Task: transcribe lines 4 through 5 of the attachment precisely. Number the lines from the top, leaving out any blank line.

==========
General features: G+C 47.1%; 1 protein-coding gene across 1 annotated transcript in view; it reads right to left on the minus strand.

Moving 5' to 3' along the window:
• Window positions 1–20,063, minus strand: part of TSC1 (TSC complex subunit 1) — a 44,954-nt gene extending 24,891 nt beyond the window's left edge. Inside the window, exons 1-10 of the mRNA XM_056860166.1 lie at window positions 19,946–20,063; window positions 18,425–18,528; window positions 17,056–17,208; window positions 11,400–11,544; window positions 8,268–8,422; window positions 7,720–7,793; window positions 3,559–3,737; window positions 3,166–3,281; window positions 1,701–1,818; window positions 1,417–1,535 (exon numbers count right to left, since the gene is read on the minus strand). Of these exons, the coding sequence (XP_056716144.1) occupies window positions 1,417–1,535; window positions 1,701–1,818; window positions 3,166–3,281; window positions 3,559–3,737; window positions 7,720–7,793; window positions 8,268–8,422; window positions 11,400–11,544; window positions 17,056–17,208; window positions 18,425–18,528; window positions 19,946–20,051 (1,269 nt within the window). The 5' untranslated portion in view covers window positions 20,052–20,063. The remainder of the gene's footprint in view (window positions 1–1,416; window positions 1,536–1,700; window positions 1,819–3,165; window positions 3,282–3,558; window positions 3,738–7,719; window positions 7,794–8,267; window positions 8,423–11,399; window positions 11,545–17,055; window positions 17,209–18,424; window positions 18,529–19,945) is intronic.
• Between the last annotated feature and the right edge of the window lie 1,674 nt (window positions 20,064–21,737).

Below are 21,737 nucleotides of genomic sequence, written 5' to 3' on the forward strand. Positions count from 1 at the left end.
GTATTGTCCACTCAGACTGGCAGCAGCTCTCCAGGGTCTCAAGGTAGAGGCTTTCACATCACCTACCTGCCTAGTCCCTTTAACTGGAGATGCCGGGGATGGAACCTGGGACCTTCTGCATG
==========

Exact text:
• Between the last annotated feature and the right edge of the window lie 1,674 nt (window positions 20,064–21,737).

Below are 21,737 nucleotides of genomic sequence, written 5' to 3' on the forward strand. Positions count from 1 at the left end.